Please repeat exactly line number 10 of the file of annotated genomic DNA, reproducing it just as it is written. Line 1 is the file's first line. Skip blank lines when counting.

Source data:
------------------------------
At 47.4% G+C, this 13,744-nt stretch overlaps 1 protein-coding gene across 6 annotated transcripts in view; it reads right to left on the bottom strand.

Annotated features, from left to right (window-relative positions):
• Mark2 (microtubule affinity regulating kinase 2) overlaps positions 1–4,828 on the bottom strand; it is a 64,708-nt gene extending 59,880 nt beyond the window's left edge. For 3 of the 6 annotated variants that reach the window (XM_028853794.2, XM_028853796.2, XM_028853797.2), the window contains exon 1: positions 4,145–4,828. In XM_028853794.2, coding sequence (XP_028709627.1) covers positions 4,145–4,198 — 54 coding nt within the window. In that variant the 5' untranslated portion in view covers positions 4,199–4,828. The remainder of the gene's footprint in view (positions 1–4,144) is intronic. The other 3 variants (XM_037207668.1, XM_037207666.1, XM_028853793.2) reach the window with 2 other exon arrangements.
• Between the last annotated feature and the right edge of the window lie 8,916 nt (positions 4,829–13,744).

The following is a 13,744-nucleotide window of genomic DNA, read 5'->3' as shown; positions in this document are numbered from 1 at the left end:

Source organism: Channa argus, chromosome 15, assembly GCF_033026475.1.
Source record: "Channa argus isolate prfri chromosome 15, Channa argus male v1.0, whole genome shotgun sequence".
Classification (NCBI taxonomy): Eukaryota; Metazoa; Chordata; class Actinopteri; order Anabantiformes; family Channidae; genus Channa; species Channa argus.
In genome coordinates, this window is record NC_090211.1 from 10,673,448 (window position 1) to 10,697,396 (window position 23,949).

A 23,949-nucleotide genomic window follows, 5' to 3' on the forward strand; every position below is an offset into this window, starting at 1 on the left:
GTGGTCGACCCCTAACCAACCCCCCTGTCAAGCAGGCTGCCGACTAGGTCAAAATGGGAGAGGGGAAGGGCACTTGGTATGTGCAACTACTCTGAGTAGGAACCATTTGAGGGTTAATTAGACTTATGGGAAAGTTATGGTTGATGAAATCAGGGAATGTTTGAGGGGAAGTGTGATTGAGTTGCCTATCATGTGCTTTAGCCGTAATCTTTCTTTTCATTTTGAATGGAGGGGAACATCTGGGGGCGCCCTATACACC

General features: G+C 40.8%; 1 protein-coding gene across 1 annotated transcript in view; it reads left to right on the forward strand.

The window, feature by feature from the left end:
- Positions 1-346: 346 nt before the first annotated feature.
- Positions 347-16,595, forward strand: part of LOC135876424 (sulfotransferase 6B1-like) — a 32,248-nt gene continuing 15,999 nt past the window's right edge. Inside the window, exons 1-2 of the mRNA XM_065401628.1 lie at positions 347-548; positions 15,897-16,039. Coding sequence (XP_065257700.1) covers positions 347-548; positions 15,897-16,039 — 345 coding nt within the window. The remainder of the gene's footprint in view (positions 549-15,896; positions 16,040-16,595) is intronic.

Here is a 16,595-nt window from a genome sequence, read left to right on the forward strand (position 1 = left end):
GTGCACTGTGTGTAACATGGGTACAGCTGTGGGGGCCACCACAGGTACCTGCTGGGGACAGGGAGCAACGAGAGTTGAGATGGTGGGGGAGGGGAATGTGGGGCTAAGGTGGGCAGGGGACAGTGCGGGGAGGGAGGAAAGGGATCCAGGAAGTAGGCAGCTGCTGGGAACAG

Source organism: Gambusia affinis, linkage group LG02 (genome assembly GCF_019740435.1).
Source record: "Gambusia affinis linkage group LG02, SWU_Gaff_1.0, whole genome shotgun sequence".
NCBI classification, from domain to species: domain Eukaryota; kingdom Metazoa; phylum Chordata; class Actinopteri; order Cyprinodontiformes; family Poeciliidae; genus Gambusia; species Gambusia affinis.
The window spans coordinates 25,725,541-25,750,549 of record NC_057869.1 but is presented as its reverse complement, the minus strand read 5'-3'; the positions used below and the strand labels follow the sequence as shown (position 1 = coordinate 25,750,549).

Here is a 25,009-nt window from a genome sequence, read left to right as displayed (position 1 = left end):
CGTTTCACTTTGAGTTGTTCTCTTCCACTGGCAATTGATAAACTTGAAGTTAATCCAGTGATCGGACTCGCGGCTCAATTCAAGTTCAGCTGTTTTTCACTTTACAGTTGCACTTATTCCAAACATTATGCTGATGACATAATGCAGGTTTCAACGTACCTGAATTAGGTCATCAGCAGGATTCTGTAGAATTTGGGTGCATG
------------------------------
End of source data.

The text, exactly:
A 23,949-nucleotide genomic window follows, 5' to 3' on the forward strand; every position below is an offset into this window, starting at 1 on the left: